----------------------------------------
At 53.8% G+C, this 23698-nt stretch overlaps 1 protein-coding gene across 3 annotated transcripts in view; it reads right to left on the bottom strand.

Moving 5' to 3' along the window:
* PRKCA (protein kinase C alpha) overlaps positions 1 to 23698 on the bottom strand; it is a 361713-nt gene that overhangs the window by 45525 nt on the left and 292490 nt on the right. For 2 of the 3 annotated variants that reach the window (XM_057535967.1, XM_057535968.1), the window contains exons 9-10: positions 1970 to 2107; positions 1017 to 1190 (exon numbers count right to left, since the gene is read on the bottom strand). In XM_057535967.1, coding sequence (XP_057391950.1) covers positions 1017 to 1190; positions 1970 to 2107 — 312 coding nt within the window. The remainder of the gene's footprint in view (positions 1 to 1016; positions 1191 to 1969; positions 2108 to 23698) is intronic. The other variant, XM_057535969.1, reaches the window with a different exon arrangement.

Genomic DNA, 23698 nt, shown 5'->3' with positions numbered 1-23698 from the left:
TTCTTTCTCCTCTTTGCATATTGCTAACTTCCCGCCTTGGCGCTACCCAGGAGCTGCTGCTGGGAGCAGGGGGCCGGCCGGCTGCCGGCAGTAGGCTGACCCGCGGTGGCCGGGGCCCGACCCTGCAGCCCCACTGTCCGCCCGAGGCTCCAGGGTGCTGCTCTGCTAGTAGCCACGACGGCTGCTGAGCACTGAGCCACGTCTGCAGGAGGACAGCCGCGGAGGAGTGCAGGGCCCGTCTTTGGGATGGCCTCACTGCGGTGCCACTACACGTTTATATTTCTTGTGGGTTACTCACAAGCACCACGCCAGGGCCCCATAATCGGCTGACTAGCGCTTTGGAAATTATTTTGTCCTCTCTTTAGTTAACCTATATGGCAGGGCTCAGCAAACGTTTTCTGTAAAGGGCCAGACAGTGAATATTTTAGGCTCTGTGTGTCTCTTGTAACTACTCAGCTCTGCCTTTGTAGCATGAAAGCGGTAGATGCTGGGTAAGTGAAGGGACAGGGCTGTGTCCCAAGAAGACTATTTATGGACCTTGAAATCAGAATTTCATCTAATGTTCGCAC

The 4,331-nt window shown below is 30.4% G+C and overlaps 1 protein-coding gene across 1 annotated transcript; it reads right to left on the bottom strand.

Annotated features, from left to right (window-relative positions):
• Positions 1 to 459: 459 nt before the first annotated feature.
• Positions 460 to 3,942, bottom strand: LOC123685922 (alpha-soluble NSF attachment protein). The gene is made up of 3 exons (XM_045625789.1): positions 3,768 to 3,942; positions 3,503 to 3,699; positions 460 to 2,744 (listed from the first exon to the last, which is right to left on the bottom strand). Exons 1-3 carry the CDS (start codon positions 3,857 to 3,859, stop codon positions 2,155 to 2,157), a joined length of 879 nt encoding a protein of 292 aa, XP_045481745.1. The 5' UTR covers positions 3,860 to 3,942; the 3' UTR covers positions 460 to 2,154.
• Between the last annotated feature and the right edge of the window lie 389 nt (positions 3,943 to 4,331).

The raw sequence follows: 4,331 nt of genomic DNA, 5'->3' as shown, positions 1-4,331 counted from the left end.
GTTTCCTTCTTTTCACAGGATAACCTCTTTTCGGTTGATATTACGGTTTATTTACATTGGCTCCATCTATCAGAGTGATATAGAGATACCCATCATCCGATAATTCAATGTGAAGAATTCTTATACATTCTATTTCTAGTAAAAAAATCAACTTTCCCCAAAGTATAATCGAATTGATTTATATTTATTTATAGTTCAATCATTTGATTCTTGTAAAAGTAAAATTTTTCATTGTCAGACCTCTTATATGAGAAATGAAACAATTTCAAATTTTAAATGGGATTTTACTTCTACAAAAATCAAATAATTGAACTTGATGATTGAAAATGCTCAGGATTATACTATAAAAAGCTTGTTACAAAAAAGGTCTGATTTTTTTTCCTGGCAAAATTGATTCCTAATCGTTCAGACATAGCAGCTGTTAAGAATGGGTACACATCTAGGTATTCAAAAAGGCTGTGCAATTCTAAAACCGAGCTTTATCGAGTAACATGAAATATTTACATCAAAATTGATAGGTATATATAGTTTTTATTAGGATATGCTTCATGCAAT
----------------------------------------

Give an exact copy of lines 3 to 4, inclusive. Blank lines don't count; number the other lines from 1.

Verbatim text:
* PRKCA (protein kinase C alpha) overlaps positions 1 to 23698 on the bottom strand; it is a 361713-nt gene that overhangs the window by 45525 nt on the left and 292490 nt on the right. For 2 of the 3 annotated variants that reach the window (XM_057535967.1, XM_057535968.1), the window contains exons 9-10: positions 1970 to 2107; positions 1017 to 1190 (exon numbers count right to left, since the gene is read on the bottom strand). In XM_057535967.1, coding sequence (XP_057391950.1) covers positions 1017 to 1190; positions 1970 to 2107 — 312 coding nt within the window. The remainder of the gene's footprint in view (positions 1 to 1016; positions 1191 to 1969; positions 2108 to 23698) is intronic. The other variant, XM_057535969.1, reaches the window with a different exon arrangement.

Genomic DNA, 23698 nt, shown 5'->3' with positions numbered 1-23698 from the left: